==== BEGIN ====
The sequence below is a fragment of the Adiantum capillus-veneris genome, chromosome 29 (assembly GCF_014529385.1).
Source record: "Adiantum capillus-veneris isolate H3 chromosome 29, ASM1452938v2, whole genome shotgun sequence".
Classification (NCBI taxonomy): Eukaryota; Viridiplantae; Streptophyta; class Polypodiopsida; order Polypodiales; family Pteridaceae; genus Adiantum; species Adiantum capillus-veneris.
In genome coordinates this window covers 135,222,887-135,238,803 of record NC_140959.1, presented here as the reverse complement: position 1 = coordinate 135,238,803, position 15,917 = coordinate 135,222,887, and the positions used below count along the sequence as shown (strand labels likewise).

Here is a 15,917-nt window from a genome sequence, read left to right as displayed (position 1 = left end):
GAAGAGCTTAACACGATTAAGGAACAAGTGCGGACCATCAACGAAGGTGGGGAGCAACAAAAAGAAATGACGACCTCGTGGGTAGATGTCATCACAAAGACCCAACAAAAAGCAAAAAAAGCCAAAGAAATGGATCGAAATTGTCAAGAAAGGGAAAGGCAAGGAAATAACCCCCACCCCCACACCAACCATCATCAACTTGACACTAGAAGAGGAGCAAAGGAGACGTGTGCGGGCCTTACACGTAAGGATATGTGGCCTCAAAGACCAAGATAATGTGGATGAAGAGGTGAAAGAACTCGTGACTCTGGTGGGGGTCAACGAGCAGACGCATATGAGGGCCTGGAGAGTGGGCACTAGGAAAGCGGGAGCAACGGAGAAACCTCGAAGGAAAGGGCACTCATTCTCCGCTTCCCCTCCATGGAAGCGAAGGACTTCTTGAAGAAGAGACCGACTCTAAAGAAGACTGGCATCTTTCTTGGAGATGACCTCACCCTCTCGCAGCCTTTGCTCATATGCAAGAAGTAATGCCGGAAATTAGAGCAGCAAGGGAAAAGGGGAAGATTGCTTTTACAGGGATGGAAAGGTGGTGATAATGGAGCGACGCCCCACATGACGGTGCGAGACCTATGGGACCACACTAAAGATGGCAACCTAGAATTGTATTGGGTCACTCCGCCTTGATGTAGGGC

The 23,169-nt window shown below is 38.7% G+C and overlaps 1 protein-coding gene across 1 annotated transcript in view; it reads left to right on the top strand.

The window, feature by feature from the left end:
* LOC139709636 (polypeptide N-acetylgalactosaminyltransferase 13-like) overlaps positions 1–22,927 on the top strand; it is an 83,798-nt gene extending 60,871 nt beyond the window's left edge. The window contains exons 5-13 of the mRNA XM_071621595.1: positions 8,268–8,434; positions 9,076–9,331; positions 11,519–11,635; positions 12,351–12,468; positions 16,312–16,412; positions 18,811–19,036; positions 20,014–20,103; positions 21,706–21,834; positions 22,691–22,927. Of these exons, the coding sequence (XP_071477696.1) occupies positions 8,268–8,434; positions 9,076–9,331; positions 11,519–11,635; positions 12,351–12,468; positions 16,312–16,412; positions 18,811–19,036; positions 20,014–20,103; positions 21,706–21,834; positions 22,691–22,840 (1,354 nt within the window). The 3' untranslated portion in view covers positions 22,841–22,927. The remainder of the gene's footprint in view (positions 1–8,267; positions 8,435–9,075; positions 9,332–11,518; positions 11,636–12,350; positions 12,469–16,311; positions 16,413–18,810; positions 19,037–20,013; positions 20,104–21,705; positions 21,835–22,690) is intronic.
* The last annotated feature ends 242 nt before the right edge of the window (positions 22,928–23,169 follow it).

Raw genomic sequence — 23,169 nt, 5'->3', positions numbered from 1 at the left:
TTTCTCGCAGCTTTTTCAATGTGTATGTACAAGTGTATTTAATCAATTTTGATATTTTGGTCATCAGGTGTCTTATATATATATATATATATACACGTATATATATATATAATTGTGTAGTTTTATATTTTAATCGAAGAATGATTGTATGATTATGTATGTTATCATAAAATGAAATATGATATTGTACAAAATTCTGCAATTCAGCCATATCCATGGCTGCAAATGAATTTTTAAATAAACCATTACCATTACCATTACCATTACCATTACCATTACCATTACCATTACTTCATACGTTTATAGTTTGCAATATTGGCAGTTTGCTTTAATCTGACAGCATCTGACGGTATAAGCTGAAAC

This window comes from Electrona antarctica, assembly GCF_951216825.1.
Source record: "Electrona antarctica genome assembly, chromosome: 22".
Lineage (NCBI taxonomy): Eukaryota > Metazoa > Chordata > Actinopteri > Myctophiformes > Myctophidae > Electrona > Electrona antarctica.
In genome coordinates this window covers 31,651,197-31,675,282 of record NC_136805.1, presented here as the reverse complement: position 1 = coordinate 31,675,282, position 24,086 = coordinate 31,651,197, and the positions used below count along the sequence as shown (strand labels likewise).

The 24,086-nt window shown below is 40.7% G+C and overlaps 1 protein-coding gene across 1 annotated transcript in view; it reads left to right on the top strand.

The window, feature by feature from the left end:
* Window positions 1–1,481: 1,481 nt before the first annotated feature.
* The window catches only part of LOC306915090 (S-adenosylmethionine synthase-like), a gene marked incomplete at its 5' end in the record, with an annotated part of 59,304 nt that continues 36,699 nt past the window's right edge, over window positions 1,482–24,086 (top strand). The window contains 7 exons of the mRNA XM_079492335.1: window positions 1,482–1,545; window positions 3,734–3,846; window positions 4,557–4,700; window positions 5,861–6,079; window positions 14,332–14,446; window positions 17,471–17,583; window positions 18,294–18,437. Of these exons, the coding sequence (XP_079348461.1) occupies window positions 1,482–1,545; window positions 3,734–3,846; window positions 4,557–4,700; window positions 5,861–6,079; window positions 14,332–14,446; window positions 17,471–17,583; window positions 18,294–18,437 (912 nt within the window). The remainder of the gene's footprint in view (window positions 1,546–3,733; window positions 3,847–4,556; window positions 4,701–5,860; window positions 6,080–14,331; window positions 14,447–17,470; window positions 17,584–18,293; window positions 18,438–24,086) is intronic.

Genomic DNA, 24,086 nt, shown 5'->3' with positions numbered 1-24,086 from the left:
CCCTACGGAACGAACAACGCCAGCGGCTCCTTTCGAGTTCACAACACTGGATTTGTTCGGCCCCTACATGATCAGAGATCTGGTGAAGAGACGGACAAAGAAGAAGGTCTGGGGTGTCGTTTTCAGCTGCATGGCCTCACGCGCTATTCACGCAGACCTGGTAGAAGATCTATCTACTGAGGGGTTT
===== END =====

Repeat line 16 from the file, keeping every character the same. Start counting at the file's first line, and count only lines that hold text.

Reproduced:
In genome coordinates this window covers 31,651,197-31,675,282 of record NC_136805.1, presented here as the reverse complement: position 1 = coordinate 31,675,282, position 24,086 = coordinate 31,651,197, and the positions used below count along the sequence as shown (strand labels likewise).